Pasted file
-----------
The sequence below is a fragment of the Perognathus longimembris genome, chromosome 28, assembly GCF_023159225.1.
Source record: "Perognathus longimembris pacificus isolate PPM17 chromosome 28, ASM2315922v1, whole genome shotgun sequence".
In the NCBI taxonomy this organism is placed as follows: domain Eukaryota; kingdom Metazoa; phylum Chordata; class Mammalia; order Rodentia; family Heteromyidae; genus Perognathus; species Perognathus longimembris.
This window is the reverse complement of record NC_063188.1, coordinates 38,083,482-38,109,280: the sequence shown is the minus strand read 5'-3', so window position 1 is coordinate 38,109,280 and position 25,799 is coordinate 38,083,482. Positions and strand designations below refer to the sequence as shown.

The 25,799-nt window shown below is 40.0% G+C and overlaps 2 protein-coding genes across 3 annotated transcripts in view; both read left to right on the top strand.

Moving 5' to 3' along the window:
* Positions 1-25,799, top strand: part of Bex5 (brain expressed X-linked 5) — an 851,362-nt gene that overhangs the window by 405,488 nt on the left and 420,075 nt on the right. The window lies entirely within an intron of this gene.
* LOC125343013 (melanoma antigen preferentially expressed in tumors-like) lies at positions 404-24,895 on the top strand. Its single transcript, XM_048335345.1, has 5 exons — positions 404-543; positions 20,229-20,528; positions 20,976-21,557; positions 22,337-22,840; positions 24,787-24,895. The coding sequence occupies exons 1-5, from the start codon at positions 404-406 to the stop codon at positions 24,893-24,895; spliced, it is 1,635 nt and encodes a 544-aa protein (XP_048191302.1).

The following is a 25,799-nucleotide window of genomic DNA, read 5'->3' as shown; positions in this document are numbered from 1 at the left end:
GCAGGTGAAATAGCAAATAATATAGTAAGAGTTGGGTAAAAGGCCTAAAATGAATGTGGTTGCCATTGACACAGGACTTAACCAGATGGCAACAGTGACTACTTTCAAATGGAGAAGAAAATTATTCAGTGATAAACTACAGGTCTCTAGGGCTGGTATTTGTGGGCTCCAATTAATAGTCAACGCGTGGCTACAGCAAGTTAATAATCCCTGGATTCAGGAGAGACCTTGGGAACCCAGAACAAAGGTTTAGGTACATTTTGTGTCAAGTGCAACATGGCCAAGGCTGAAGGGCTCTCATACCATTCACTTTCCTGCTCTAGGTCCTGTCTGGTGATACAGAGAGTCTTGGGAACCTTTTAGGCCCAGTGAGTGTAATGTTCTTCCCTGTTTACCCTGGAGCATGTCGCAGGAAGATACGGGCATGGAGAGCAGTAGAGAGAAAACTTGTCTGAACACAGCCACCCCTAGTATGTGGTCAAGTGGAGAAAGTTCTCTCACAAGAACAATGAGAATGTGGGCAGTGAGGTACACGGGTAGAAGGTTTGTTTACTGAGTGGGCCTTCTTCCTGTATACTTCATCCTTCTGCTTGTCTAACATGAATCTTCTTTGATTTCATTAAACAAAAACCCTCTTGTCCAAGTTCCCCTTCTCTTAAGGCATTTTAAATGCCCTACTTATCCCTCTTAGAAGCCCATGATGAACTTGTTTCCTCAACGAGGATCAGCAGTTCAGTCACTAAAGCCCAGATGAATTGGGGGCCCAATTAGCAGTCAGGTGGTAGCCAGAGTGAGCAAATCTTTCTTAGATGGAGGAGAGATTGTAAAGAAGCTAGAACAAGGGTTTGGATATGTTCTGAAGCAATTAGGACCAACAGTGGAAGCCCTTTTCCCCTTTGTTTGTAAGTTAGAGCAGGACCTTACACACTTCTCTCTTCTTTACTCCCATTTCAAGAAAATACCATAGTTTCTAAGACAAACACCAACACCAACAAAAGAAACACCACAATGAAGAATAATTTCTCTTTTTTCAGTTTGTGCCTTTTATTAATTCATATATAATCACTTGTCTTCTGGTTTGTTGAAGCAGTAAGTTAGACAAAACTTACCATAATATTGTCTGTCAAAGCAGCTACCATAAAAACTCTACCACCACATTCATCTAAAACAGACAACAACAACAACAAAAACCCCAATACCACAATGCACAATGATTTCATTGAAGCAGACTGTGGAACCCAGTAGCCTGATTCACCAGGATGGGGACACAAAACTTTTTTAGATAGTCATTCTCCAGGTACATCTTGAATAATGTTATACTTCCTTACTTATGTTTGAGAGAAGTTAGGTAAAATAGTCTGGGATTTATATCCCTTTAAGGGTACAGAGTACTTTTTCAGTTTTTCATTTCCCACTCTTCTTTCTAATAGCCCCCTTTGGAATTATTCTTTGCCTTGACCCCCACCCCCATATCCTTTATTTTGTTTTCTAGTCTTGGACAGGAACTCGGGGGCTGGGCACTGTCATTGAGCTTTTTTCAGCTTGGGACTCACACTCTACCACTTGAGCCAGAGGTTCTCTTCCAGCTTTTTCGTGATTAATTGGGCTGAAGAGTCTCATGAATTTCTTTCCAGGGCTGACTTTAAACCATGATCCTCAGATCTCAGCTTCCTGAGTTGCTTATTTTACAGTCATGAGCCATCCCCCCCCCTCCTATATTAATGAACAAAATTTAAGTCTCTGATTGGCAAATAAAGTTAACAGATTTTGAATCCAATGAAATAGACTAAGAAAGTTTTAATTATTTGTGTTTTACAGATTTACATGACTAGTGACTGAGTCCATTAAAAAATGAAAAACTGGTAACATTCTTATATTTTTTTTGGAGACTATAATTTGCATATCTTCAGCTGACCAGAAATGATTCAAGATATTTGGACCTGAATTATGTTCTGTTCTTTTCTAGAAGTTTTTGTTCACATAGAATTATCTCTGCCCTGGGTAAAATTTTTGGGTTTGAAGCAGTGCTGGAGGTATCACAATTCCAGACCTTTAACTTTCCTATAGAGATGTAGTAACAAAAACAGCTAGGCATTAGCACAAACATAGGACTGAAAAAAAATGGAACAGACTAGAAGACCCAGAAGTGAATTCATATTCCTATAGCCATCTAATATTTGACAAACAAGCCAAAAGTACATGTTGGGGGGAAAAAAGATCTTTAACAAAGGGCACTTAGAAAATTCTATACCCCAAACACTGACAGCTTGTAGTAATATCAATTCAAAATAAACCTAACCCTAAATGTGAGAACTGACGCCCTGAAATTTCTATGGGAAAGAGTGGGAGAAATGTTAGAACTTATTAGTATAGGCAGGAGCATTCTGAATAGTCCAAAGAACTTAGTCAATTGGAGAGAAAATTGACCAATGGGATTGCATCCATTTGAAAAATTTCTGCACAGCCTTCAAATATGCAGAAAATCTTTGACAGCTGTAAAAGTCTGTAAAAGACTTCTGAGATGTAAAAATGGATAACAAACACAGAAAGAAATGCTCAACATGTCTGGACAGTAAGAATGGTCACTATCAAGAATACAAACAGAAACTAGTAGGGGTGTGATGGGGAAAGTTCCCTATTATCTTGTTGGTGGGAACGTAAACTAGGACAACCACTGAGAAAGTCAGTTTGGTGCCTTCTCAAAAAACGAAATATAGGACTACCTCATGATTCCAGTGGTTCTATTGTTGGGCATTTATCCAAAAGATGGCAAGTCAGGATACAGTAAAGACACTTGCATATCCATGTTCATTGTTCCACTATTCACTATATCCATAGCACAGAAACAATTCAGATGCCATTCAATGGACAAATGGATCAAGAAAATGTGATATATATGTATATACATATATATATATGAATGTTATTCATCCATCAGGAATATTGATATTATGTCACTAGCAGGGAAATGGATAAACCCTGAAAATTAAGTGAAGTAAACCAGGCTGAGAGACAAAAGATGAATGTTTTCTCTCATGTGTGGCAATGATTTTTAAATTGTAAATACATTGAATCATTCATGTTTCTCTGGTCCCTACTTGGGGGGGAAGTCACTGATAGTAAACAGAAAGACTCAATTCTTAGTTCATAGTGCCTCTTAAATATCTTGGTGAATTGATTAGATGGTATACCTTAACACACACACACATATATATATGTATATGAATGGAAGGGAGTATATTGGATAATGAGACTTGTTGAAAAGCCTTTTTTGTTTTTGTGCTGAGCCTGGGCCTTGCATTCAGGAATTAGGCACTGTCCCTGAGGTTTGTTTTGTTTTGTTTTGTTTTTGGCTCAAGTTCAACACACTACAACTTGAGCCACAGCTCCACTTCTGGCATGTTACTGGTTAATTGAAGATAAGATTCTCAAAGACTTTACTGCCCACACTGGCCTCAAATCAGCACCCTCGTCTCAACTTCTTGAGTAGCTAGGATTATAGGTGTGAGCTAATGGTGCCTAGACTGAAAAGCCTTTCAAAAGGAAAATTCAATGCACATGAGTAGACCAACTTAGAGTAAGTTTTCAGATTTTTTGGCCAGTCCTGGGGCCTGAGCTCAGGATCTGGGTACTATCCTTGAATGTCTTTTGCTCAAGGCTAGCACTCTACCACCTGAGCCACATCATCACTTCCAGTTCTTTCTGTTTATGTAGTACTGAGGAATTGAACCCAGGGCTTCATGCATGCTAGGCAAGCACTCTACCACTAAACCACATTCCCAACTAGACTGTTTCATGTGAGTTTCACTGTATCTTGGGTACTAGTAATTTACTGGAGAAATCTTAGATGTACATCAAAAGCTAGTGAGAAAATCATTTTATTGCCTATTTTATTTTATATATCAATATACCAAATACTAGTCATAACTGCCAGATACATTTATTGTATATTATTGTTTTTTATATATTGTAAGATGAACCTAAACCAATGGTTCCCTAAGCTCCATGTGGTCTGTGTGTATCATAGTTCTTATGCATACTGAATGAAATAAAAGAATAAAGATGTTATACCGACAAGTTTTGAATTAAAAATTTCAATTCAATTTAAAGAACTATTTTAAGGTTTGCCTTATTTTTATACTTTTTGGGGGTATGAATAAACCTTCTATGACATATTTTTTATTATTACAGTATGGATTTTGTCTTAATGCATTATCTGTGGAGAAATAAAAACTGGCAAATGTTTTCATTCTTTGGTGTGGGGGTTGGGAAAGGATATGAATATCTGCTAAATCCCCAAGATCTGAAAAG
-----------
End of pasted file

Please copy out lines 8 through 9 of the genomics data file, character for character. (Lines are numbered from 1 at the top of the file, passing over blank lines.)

* LOC125343013 (melanoma antigen preferentially expressed in tumors-like) lies at positions 404-24,895 on the top strand. Its single transcript, XM_048335345.1, has 5 exons — positions 404-543; positions 20,229-20,528; positions 20,976-21,557; positions 22,337-22,840; positions 24,787-24,895. The coding sequence occupies exons 1-5, from the start codon at positions 404-406 to the stop codon at positions 24,893-24,895; spliced, it is 1,635 nt and encodes a 544-aa protein (XP_048191302.1).

The following is a 25,799-nucleotide window of genomic DNA, read 5'->3' as shown; positions in this document are numbered from 1 at the left end: